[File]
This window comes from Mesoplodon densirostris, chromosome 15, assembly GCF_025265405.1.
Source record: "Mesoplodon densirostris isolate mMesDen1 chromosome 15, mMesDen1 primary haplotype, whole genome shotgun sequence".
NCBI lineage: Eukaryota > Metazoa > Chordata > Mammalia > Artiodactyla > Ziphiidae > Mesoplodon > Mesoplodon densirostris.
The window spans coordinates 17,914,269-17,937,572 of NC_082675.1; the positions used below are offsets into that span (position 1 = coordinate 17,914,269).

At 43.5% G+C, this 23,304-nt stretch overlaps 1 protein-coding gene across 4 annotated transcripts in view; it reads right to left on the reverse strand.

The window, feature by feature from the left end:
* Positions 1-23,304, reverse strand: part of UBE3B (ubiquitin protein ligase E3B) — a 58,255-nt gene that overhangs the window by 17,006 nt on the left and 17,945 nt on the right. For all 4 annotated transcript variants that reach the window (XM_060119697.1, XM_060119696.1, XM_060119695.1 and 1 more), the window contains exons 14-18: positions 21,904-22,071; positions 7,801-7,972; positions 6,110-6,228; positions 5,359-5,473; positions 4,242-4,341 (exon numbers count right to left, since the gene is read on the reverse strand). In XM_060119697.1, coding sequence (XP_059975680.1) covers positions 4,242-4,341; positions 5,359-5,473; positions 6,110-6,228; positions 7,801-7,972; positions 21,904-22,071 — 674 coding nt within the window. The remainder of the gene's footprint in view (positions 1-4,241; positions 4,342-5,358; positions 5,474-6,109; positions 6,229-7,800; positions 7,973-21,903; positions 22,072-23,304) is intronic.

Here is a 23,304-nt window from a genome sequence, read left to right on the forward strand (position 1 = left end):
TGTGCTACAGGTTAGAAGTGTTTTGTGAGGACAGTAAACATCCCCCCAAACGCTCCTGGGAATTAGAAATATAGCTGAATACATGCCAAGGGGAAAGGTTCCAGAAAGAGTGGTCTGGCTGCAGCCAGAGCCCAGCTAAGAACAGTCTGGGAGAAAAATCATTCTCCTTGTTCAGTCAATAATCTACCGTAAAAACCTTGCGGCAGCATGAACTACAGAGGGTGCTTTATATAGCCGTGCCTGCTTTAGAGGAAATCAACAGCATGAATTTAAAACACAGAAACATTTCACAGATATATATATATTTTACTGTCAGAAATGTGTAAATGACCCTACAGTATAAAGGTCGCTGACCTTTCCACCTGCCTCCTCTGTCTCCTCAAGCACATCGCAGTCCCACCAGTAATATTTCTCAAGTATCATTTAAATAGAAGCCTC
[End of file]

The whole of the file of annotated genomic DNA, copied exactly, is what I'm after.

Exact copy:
This window comes from Mesoplodon densirostris, chromosome 15, assembly GCF_025265405.1.
Source record: "Mesoplodon densirostris isolate mMesDen1 chromosome 15, mMesDen1 primary haplotype, whole genome shotgun sequence".
NCBI lineage: Eukaryota > Metazoa > Chordata > Mammalia > Artiodactyla > Ziphiidae > Mesoplodon > Mesoplodon densirostris.
The window spans coordinates 17,914,269-17,937,572 of NC_082675.1; the positions used below are offsets into that span (position 1 = coordinate 17,914,269).

At 43.5% G+C, this 23,304-nt stretch overlaps 1 protein-coding gene across 4 annotated transcripts in view; it reads right to left on the reverse strand.

The window, feature by feature from the left end:
* Positions 1-23,304, reverse strand: part of UBE3B (ubiquitin protein ligase E3B) — a 58,255-nt gene that overhangs the window by 17,006 nt on the left and 17,945 nt on the right. For all 4 annotated transcript variants that reach the window (XM_060119697.1, XM_060119696.1, XM_060119695.1 and 1 more), the window contains exons 14-18: positions 21,904-22,071; positions 7,801-7,972; positions 6,110-6,228; positions 5,359-5,473; positions 4,242-4,341 (exon numbers count right to left, since the gene is read on the reverse strand). In XM_060119697.1, coding sequence (XP_059975680.1) covers positions 4,242-4,341; positions 5,359-5,473; positions 6,110-6,228; positions 7,801-7,972; positions 21,904-22,071 — 674 coding nt within the window. The remainder of the gene's footprint in view (positions 1-4,241; positions 4,342-5,358; positions 5,474-6,109; positions 6,229-7,800; positions 7,973-21,903; positions 22,072-23,304) is intronic.

Here is a 23,304-nt window from a genome sequence, read left to right on the forward strand (position 1 = left end):
TGTGCTACAGGTTAGAAGTGTTTTGTGAGGACAGTAAACATCCCCCCAAACGCTCCTGGGAATTAGAAATATAGCTGAATACATGCCAAGGGGAAAGGTTCCAGAAAGAGTGGTCTGGCTGCAGCCAGAGCCCAGCTAAGAACAGTCTGGGAGAAAAATCATTCTCCTTGTTCAGTCAATAATCTACCGTAAAAACCTTGCGGCAGCATGAACTACAGAGGGTGCTTTATATAGCCGTGCCTGCTTTAGAGGAAATCAACAGCATGAATTTAAAACACAGAAACATTTCACAGATATATATATATTTTACTGTCAGAAATGTGTAAATGACCCTACAGTATAAAGGTCGCTGACCTTTCCACCTGCCTCCTCTGTCTCCTCAAGCACATCGCAGTCCCACCAGTAATATTTCTCAAGTATCATTTAAATAGAAGCCTC